Sunday, August 26, 2012

Science assists packaging redesign for Ciao Bella Gelato

Original package didn't appeal to buyers
Hunter Communications recommended reading from:
Packaging World

Link to article:
Science informs design to perfect gelato pack

There are product packages that are beautiful and well-known. Some even win awards for packaging design. Then there are the ones that actually SELL. New York-based gelato and sorbet brand Ciao Bella had a well-known, beautiful, award-winning package design that communicated the special, artisanal quality of the product.

But that package fell short on informing consumers enough of the product's ingredients and flavors to actually convince ice cream shoppers to pick up and buy the brand from a crowded store freezer case. Then a new product testing innovation allowed the brand to test up to 6.7 million variations in packaging to determine a new version that keeps the beauty and gives consumers what they need to decide.

Excerpt: "Artwork for the intensely flavored, all-natural line of gelatos and sorbets was originally created in 2000 by Wallace Church, a New York City branding firm that subsequently won design awards for its bold vision for the brand.

But as Ciao Bella discovered over the next nine years, beautiful, bold artwork does not always translate into product sales. Explains Deborah Holt, vice president of marketing and natural sales for Ciao Bella, “Our challenge was that while the package looked great on the shelf, it wasn’t necessarily selling the gelato and sorbet.” To take its packaging to the next level, Ciao Bella and design firm Interact On Shelf employed a unique innovation technology from Affinnova, Inc. that allowed them to test a virtually limitless number of concept variations—6.7 million, to be exact—with current and potential consumers to identify the top concepts.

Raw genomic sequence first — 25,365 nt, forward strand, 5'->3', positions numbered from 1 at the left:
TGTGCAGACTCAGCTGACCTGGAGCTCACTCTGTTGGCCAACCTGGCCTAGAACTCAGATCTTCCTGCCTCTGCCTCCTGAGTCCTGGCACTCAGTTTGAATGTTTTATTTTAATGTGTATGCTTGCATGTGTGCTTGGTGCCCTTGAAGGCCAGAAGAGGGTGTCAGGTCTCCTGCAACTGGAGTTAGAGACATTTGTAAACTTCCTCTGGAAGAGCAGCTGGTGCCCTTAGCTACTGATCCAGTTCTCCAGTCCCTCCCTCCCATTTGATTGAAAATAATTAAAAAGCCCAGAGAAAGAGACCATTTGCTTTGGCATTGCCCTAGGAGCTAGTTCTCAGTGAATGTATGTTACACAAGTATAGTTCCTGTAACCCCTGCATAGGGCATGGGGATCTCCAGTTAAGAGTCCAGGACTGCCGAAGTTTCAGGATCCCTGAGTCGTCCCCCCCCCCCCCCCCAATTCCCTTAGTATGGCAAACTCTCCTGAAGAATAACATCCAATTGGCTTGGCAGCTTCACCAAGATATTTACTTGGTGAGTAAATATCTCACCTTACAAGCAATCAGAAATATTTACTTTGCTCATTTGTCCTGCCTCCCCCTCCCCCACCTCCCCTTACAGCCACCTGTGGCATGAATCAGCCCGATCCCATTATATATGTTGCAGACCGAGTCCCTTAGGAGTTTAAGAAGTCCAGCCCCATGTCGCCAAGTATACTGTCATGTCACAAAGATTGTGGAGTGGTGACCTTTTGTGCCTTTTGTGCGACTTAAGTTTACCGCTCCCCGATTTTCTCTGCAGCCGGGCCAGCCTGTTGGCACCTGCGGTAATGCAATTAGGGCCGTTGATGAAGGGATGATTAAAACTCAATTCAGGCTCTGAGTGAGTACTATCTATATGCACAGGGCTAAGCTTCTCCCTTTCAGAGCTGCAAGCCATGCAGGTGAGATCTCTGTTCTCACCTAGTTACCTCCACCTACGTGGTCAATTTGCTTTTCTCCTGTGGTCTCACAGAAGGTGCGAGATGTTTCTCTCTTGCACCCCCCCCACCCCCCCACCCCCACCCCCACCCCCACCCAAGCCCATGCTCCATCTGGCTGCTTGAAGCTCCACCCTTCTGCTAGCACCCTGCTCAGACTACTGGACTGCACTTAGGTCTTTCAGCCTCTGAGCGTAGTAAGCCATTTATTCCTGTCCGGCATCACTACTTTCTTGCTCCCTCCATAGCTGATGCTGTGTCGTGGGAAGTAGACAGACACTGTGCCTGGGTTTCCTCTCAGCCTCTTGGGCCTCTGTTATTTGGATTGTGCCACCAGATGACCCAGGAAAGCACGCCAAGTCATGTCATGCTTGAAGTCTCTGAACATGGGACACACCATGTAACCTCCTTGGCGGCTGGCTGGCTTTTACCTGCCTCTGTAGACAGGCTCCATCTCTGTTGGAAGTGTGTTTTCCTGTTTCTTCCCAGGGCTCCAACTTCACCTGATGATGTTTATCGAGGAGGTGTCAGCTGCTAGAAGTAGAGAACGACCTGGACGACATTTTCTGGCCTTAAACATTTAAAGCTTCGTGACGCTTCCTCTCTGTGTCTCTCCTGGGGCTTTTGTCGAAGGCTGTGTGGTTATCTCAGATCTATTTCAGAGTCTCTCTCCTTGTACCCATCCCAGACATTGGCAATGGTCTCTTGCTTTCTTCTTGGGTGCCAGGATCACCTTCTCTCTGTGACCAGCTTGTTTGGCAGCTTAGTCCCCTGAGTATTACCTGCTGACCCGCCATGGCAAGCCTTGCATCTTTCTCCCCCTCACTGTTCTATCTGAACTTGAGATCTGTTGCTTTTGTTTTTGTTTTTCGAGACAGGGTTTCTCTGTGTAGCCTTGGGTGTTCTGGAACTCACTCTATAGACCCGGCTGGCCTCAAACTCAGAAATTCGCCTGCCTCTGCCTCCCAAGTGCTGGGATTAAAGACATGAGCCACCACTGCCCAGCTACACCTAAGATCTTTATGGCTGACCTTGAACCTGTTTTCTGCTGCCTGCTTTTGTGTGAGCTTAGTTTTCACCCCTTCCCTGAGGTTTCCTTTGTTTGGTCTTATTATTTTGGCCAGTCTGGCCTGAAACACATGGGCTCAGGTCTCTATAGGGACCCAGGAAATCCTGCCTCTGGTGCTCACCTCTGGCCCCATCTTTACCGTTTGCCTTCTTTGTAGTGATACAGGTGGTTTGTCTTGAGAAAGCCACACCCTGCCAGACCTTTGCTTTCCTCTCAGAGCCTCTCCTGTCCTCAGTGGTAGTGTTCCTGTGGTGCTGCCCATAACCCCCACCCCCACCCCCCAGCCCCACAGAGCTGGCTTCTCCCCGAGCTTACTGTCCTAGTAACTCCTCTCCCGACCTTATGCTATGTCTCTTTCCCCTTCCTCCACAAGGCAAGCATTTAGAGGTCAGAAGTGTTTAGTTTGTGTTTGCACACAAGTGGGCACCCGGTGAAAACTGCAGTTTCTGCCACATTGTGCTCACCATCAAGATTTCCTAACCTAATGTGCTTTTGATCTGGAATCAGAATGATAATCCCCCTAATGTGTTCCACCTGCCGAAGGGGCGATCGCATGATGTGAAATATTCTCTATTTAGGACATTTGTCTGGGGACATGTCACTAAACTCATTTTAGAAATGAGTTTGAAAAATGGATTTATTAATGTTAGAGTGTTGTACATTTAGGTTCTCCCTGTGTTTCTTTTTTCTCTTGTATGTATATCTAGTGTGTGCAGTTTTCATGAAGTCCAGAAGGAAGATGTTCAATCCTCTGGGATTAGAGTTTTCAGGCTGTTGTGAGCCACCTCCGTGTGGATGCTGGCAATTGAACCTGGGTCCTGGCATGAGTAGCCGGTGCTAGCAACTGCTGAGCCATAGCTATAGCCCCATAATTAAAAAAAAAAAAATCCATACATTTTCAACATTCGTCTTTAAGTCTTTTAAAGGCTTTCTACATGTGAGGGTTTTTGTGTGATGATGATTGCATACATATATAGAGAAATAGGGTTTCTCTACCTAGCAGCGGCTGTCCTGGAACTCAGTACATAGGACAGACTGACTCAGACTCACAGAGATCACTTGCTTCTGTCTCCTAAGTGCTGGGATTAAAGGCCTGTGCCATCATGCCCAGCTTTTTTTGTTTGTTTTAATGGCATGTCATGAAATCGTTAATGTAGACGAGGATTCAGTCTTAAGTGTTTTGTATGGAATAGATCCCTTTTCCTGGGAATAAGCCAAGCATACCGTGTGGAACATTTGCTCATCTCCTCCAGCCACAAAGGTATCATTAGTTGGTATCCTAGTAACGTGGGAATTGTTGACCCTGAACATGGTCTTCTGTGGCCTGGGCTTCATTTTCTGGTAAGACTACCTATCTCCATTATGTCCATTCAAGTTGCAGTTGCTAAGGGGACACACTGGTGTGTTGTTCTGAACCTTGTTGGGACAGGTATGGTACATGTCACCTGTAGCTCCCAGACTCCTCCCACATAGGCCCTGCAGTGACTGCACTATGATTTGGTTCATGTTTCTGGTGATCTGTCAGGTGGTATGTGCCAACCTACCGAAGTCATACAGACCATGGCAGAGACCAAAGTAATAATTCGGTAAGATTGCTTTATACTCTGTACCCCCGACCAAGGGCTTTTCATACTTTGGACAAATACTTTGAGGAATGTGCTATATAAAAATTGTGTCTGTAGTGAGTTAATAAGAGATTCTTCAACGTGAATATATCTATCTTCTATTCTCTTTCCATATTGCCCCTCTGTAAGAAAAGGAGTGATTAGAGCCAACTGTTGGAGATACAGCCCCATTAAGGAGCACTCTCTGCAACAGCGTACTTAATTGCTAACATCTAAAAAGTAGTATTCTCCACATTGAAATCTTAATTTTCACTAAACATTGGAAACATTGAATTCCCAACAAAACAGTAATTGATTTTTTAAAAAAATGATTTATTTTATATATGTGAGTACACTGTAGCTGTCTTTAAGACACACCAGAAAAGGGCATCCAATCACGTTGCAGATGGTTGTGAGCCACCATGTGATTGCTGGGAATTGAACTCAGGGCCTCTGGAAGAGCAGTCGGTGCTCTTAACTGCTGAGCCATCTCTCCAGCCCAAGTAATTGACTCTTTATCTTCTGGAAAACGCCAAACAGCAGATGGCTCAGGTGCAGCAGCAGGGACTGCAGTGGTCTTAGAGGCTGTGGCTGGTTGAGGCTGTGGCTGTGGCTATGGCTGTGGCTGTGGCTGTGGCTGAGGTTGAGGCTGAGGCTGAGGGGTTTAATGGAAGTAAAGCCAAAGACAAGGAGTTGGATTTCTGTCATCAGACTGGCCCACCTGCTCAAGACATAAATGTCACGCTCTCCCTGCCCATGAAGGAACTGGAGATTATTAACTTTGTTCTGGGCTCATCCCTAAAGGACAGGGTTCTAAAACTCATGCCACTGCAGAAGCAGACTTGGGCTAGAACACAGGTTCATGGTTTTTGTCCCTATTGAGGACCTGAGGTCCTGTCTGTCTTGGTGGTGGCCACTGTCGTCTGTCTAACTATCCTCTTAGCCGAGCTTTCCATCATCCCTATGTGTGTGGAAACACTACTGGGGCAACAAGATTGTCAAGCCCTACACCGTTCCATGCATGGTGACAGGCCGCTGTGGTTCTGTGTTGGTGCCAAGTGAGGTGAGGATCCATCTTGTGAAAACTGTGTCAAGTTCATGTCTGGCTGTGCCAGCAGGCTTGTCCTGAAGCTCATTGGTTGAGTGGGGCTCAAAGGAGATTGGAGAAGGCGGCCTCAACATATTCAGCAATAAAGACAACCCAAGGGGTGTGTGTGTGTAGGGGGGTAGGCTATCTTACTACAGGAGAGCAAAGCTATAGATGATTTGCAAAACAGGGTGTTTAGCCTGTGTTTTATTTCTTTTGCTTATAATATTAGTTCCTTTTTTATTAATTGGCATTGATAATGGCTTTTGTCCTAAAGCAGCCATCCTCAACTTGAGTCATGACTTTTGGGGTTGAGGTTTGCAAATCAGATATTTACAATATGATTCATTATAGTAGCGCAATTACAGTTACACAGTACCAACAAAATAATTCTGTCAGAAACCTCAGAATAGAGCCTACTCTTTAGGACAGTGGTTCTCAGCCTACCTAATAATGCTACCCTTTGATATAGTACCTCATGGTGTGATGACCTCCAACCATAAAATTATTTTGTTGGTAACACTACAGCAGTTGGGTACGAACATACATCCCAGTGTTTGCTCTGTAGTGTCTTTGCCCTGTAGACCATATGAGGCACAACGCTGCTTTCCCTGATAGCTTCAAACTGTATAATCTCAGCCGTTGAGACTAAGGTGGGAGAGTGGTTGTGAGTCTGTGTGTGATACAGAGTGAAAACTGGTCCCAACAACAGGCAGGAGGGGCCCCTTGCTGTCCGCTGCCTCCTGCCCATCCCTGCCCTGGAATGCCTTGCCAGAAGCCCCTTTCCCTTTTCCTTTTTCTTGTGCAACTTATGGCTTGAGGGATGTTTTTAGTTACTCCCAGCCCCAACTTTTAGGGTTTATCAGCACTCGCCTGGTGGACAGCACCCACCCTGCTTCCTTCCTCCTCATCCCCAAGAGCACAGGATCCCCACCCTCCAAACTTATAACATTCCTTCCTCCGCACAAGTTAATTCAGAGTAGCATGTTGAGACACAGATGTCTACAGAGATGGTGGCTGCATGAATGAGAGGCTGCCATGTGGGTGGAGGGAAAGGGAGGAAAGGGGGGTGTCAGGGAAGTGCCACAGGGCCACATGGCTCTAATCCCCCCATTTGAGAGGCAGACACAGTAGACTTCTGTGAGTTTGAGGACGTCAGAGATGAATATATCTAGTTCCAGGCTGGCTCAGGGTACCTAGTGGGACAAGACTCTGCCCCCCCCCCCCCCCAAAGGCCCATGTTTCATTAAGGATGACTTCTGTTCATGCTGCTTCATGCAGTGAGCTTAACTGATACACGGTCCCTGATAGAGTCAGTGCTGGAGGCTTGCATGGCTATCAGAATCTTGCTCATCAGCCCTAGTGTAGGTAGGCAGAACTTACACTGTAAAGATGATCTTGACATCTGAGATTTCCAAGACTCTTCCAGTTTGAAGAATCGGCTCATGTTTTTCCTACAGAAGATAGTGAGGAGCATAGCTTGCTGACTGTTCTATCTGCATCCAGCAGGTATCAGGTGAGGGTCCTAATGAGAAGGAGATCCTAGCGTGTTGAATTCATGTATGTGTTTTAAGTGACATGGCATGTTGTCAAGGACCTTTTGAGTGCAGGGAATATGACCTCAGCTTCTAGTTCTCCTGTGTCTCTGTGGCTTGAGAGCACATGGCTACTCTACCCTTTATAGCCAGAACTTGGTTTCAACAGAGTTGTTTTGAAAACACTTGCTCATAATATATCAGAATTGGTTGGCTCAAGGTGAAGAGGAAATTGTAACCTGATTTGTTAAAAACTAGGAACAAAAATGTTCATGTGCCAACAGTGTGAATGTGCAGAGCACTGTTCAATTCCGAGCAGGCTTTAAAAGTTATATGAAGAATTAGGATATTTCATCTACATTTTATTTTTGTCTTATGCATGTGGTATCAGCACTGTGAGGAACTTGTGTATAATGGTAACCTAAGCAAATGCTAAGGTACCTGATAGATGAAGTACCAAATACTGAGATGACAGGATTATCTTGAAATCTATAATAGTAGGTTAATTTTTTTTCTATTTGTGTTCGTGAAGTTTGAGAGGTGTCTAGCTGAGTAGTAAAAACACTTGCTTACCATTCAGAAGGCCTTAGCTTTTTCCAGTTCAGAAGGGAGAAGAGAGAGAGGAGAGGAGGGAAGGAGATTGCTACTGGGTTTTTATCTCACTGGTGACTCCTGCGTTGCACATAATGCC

New packaging adds flavor and ingredient artwork

The resulting design, which combines the bold, color-drenched brand equity of Ciao Bella with new elements that assist consumers in picking the product up off the shelf, has been shown to outperform the former design by 65%."

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